LAPD’s Wilshire: Under New Command

LAPD’s Rolando Solano is now the captain of Wilshire Division, where he worked as a detective in 1999. He said he’s pleased to return to Wilshire. “It’s like coming back home,” Solano said. “There are so many different divisions thorough out the city. . . . It’s nice to go back to a place that you’re familiar with.”

LAPD’s Rolando Solano is now the captain of Wilshire Division, where he worked as a detective in 1999. He said he’s pleased to return to Wilshire. “It’s like coming back home,” Solano said. “There are so many different divisions thorough out the city. . . . It’s nice to go back to a place that you’re familiar with.”

MID-WILSHIRE—As part of a re-organization of the Los Angeles Police Dept. (LAPD) Cpt. Howard Leslie of the Wilshire Division was transferred to the Central Division. Replacing him will be Cpt. Rolando Solano.

The boundaries of the Wilshire Division run roughly from La Cienega Boulevard to the west, Willoughby Avenue to the north, Gower Street/Crenshaw Boulevard/Arlington Boulevard to the east and the 10 Freeway to the south for a total area that is almost 14 square miles serving over 250,000 residents.

Leslie first joined the LAPD in 1987. After occupying posts at several different divisions including the Narcotics Division, Hollywood Vice and the Metropolitan Division Special Weapons and Tactics (SWAT), he was promoted to patrol captain in 2013 and assigned to the Wilshire Division.

“I was a young police officer in the late 80s, early 90s in Wilshire, so to come back to Wilshire as a captain was really a dream come true,” said Leslie.

In an effort to improve community outreach, Leslie recently re-organized the Community-Police Advisory Board (C-PAB), an organization that includes representatives from six of the neighborhood councils and three of the business associations in the Wilshire Division.

Julie Stromberg, one of the representatives on the C-PAB, said Leslie made a meaningful contribution to the area.

“Captain Leslie will be missed in our community,” said Stromberg, ”because he was not only a true leader, but genuinely cared for the quality of life issues in our community.”

Leslie’s move to the Central Division is part of a re-shuffling of LAPD captains to different divisions.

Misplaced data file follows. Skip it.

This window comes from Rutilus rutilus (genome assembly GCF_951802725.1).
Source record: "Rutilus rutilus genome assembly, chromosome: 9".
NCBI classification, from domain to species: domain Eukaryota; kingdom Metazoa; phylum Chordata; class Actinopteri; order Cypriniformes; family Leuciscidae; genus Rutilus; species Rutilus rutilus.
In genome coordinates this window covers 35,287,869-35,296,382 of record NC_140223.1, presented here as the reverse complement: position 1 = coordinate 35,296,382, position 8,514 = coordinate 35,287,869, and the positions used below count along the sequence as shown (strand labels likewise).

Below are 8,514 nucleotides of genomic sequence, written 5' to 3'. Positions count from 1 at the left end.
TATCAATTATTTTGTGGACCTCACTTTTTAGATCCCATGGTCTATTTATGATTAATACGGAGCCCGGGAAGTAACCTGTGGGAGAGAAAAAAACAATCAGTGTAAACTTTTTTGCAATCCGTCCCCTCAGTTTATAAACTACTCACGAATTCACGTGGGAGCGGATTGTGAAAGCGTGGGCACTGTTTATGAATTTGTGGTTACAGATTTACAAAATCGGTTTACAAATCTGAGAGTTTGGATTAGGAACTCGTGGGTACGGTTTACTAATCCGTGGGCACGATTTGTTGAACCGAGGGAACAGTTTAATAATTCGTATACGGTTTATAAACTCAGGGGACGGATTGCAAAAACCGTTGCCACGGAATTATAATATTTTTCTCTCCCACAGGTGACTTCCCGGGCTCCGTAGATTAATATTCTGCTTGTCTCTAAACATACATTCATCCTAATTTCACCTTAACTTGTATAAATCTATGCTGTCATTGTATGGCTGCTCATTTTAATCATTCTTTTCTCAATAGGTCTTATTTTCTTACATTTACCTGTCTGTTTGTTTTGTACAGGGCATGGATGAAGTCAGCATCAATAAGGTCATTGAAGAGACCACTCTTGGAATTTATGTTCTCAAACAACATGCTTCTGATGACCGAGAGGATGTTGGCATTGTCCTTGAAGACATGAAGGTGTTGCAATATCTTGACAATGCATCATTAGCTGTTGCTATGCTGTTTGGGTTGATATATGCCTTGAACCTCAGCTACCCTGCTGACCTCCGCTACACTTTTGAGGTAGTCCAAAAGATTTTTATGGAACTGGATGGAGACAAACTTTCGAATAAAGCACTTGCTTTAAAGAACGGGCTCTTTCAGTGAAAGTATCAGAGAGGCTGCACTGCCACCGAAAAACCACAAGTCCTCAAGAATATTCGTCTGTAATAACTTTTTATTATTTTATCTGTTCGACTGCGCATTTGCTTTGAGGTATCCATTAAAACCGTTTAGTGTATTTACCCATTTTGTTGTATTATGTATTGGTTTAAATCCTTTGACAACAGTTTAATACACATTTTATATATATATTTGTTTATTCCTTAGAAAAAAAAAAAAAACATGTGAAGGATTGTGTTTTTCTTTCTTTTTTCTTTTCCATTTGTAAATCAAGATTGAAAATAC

Leslie was reflective about his move.

“It’s very bittersweet for me, because I really enjoyed working Wilshire,” he said. “[But] in the LAPD world, being moved to Central is actually an honor. It’s the largest command in the city [in terms] of numbers of officers.”

Leslie’s replacement, Solano joined the LAPD in 1990. One year later, he was a member of the force involved in the arrest and beating of Rodney King. As a witness, but not a participant to those events, Solano later testified in the subsequent trial whose verdict led to the 1992 LA riots.

Over the years, he has held several posts including a deployment as Detective in the Wilshire Division in 1999. More recently, in 2012, he was promoted to the rank of captain and was assigned as the Commanding Officer, West Los Angeles Patrol Division. In 2013, he took command of West Traffic Division. He comes to Wilshire from the LAPD’s Emergency Services Division where he has been posted since early 2015.

Solano said he’s pleased to return to the Wilshire Division.

“It’s like coming back home,” Solano said. “There are so many different divisions thorough out the city….It’s nice to go back to a place that you’re familiar with.”

He also said he feels he’s coming to an area that has been in good hands.

“I’d like to give a tip of the hat to Captain Leslie who has done some outstanding work in conjunction with everybody in Wilshire and crime reduction,” said Solano.

According to Solano, he is eager to work with the area’s newly reorganized Community-Police Advisory Board to address issues important to residents and business owners in the Wilshire Division.

In response to a recent LAPD report stating a 12.7% rise in violent crime in Los Angeles so far this year, Solano said that the LAPD is constantly analyzing data and determining how and where their personnel can be most effective.

“[The LAPD] are always in a full-court press…[trying] to suppress that crime.”

Read more about the Community-Police Advisory Board here.

Published March 30, 2016 at 6:00 a.m.

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